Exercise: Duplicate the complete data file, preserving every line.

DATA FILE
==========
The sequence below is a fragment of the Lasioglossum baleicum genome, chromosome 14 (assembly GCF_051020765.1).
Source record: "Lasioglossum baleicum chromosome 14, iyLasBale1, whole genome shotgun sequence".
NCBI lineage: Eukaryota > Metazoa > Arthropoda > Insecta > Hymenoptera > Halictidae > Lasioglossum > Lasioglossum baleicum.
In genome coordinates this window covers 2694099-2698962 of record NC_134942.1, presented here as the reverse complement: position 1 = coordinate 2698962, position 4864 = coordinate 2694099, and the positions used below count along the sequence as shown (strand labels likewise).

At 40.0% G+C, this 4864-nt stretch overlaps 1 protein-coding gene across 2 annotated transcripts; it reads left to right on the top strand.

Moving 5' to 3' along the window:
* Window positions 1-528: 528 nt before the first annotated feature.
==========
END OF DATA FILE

The sequence below is a fragment of the Lasioglossum baleicum genome, chromosome 14 (assembly GCF_051020765.1).
Source record: "Lasioglossum baleicum chromosome 14, iyLasBale1, whole genome shotgun sequence".
NCBI lineage: Eukaryota > Metazoa > Arthropoda > Insecta > Hymenoptera > Halictidae > Lasioglossum > Lasioglossum baleicum.
In genome coordinates this window covers 2694099-2698962 of record NC_134942.1, presented here as the reverse complement: position 1 = coordinate 2698962, position 4864 = coordinate 2694099, and the positions used below count along the sequence as shown (strand labels likewise).

At 40.0% G+C, this 4864-nt stretch overlaps 1 protein-coding gene across 2 annotated transcripts; it reads left to right on the top strand.

Moving 5' to 3' along the window:
* Window positions 1-528: 528 nt before the first annotated feature.